To all who want to denounce the shooting of beavers, this is a hunting forum, so the idea of killing an animal (whether it be beaver bear, or rat!) shouldn't seem too outrageous. As for the rifle to use, I would use the AR-15, the .223 is a great cartridge to hunt beaver with, especially in semi-automatic format, I have seen it used on beaver many times with great success.
NRA Life Member
God Bless the United States Military
I am with Midas and Sam. Why would you want to shoot a beaver? Because I have yet to see an animal capable of the destruction of a beaver. I don't shoot them, but we have trapped them, and for good reason.
And I have taken apart their dams, only to find them perfectly reconstructed the next day.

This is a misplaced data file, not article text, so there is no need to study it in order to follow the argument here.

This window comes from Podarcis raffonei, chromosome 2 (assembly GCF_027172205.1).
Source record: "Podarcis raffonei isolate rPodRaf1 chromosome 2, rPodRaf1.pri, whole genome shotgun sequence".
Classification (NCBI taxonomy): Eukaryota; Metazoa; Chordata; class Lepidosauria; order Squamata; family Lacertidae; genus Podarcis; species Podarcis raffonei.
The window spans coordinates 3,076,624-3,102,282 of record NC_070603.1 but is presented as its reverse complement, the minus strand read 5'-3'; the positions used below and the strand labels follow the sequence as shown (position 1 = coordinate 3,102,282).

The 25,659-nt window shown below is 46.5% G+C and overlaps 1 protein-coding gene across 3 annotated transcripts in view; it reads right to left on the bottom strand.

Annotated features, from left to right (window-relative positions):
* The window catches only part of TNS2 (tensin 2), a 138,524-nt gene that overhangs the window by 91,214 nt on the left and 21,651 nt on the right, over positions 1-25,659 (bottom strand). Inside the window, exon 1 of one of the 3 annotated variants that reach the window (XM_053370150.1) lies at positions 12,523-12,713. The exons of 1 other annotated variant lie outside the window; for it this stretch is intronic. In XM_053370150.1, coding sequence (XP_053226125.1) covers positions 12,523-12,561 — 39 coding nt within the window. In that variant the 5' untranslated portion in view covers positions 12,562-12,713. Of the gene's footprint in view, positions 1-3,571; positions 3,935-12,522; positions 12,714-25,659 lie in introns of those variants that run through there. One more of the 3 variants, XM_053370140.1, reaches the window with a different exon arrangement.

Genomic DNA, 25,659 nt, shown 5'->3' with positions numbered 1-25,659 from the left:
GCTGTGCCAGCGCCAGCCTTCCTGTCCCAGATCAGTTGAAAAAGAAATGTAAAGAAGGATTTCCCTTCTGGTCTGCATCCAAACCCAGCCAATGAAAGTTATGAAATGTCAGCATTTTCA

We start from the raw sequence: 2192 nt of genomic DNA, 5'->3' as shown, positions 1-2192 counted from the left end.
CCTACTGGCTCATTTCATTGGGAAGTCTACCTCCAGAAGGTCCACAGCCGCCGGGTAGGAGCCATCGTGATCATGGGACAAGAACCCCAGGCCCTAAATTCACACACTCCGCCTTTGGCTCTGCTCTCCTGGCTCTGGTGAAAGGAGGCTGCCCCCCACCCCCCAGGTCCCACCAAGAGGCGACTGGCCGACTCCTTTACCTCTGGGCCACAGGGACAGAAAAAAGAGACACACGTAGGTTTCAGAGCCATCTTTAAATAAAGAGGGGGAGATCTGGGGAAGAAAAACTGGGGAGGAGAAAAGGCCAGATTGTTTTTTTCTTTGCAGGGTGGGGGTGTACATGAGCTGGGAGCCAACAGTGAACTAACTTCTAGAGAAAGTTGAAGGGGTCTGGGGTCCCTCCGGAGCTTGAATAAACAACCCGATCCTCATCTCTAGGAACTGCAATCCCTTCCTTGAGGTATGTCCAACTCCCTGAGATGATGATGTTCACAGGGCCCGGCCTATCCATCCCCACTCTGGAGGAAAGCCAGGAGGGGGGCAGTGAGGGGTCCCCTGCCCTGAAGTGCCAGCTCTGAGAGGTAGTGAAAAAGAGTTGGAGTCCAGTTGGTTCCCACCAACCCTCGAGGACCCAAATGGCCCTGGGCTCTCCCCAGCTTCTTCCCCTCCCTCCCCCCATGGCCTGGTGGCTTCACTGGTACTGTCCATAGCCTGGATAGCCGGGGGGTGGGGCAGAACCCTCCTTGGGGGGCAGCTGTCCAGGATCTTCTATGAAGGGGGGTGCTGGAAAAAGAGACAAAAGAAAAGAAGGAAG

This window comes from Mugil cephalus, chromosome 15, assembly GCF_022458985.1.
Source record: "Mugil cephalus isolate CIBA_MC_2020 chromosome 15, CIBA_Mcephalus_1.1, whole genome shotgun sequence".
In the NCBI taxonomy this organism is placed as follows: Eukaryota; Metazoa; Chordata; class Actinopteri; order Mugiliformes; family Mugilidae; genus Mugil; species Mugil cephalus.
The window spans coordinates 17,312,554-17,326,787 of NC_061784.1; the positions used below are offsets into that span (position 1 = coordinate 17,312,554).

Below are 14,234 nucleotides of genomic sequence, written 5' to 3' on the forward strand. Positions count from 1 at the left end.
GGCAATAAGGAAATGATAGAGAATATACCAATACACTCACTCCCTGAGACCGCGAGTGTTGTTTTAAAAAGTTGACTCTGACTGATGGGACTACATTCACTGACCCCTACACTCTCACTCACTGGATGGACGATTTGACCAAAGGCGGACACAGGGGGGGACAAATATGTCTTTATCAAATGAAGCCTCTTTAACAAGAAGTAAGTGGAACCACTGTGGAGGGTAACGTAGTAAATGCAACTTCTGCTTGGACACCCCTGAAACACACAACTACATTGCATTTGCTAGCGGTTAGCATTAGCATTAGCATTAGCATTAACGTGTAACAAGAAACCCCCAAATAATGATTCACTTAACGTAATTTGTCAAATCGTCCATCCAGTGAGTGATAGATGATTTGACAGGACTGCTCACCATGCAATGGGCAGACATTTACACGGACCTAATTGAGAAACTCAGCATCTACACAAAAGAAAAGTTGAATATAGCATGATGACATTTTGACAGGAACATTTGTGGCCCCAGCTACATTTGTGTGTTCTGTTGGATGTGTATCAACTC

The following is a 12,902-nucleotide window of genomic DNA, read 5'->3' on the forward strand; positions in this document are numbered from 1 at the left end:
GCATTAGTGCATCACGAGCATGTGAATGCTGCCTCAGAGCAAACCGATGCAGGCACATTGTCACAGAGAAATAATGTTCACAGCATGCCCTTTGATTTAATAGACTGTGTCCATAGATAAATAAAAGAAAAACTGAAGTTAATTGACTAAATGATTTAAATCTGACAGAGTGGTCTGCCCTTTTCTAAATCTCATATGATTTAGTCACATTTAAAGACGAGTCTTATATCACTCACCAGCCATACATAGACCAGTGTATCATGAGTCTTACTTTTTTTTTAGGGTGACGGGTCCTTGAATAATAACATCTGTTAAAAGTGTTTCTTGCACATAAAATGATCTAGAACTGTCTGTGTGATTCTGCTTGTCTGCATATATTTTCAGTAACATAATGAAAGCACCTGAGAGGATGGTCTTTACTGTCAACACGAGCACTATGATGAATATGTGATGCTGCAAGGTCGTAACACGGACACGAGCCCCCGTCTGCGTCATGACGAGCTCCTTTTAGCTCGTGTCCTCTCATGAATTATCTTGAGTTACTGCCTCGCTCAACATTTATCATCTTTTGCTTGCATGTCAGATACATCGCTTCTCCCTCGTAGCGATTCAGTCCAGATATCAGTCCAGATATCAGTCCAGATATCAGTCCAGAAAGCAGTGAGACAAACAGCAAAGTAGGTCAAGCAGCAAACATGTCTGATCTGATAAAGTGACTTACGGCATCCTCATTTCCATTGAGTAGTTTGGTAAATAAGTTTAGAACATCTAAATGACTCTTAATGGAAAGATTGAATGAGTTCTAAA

I think some people may not realize how many beavers there are in some areas, what they are really capable of, and that they arent a fuzzy little thing walt disney makes them out to be. I have seen blasted dams rebuilt in a matter of days. Often times the water that builds up behind them becomes filled with silt and can be so oxygen deprived it is uninhabitable for many speices of fish. we trap them too and get a good price for them here a lot more then people might think. how we trap them their always (99% of the time) dead when we get them out. But because we are usually in it for the fur we use small calber guns or (hold on guys) a nice club when running our traps. But i still advocate using or finding someone who may want to use what you harvest if you can. I have a few native american friends and they like me to bring them almost anything from porcupines to rock chucks to turkey feathers and deer capes. They would trade me something great for a good beaver skull that they would use for thier native art and I keep the furs its win win.